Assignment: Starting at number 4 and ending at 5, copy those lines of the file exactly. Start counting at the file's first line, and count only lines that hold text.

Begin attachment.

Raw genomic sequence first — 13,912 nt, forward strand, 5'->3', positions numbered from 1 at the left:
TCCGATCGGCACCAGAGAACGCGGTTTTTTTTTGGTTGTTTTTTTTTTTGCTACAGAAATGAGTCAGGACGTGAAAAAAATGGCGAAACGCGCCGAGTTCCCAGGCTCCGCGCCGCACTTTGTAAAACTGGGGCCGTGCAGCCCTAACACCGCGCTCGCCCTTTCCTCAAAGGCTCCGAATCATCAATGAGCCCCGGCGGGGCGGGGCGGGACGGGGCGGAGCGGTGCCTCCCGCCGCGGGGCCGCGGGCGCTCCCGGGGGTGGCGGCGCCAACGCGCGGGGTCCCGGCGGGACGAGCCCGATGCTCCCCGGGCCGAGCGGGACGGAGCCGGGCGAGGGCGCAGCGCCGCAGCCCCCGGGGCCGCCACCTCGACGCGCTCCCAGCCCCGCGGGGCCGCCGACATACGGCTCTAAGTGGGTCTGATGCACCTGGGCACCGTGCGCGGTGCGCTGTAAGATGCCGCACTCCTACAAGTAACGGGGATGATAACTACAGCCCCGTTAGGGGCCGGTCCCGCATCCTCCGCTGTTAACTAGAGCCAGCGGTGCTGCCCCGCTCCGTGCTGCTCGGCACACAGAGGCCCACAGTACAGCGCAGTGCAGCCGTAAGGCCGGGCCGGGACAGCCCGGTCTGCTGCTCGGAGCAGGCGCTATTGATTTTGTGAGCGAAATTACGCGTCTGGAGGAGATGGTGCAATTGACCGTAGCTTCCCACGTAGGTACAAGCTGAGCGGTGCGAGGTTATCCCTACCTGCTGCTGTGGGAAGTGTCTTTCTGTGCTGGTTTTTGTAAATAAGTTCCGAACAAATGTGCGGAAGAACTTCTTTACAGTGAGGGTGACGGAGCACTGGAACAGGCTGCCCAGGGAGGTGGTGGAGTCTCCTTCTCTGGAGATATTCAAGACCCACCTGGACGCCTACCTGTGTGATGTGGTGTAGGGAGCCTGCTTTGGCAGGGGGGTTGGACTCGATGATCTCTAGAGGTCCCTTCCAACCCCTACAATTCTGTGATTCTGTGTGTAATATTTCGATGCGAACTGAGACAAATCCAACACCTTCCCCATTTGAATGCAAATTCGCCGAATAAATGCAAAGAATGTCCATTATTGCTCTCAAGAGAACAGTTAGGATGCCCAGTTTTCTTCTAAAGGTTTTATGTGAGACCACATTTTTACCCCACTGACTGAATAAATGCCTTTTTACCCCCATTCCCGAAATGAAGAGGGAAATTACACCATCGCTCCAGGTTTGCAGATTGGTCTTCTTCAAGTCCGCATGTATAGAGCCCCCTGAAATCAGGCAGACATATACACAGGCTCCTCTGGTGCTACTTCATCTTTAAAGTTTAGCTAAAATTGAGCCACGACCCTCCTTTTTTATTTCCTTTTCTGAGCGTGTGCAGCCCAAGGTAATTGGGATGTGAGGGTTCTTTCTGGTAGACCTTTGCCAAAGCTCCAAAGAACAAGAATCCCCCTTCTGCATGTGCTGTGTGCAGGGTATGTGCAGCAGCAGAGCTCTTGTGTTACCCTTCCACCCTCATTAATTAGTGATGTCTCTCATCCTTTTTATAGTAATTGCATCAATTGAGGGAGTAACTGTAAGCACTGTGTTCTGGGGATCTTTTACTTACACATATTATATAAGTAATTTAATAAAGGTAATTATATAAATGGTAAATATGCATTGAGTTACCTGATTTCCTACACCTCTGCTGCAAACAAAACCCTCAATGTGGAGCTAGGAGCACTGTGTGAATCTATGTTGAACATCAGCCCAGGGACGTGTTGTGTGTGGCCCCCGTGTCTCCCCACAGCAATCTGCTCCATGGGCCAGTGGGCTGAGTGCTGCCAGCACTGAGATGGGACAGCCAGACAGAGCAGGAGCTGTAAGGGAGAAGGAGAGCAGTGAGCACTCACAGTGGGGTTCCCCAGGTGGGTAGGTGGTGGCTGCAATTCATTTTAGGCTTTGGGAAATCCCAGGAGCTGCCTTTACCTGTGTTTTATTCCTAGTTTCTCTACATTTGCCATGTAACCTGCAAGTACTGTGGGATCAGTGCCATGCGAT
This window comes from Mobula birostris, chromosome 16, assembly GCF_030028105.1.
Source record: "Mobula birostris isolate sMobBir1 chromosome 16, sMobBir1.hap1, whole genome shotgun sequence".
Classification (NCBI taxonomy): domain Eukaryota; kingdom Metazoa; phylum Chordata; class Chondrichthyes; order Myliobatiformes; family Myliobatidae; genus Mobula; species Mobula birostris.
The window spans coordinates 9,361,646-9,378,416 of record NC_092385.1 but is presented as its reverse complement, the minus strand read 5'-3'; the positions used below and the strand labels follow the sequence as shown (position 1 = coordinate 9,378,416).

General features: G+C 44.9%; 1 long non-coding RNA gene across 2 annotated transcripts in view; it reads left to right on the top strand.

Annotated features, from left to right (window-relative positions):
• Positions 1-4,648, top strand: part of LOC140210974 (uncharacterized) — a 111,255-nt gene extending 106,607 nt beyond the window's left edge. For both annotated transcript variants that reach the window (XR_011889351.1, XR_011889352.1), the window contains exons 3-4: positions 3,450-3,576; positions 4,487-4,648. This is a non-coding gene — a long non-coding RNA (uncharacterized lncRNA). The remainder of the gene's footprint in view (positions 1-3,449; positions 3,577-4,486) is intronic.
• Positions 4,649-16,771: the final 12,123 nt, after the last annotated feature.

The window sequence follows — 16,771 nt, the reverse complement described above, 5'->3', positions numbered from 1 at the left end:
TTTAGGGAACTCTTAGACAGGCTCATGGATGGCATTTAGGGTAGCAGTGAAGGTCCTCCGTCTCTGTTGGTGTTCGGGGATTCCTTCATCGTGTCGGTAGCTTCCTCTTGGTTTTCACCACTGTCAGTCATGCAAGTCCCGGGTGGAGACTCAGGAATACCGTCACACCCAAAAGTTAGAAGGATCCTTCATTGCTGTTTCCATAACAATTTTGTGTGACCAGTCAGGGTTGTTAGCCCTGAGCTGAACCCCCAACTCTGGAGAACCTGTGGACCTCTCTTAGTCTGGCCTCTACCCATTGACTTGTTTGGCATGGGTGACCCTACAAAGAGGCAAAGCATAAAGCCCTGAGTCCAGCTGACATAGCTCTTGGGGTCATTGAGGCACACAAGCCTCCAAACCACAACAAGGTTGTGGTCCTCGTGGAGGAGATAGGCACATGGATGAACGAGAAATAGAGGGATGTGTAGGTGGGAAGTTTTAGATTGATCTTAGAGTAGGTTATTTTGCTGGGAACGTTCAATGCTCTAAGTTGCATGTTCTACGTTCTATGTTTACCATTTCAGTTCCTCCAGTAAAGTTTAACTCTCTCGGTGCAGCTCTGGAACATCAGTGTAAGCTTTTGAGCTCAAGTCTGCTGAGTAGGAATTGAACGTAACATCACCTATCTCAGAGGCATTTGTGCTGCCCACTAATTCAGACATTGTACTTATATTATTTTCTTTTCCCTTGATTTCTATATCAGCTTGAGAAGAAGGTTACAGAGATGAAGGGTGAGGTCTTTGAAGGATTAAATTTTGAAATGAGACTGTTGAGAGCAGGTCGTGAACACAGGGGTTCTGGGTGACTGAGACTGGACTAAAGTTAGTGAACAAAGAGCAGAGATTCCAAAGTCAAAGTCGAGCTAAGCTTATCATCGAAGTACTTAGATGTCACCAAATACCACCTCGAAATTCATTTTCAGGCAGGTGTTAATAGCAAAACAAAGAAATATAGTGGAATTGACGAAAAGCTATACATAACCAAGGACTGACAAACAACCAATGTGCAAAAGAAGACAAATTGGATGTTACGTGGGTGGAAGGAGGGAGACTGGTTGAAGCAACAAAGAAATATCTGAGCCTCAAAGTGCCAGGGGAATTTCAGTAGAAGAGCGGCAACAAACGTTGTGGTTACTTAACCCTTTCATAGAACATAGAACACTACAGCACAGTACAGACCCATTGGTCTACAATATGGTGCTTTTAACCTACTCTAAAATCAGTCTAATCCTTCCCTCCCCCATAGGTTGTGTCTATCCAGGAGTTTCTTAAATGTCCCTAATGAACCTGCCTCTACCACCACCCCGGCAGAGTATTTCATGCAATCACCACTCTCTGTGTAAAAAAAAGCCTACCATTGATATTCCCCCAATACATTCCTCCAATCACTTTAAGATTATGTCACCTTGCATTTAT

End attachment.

Source record: "Mobula birostris isolate sMobBir1 chromosome 16, sMobBir1.hap1, whole genome shotgun sequence".
Classification (NCBI taxonomy): domain Eukaryota; kingdom Metazoa; phylum Chordata; class Chondrichthyes; order Myliobatiformes; family Myliobatidae; genus Mobula; species Mobula birostris.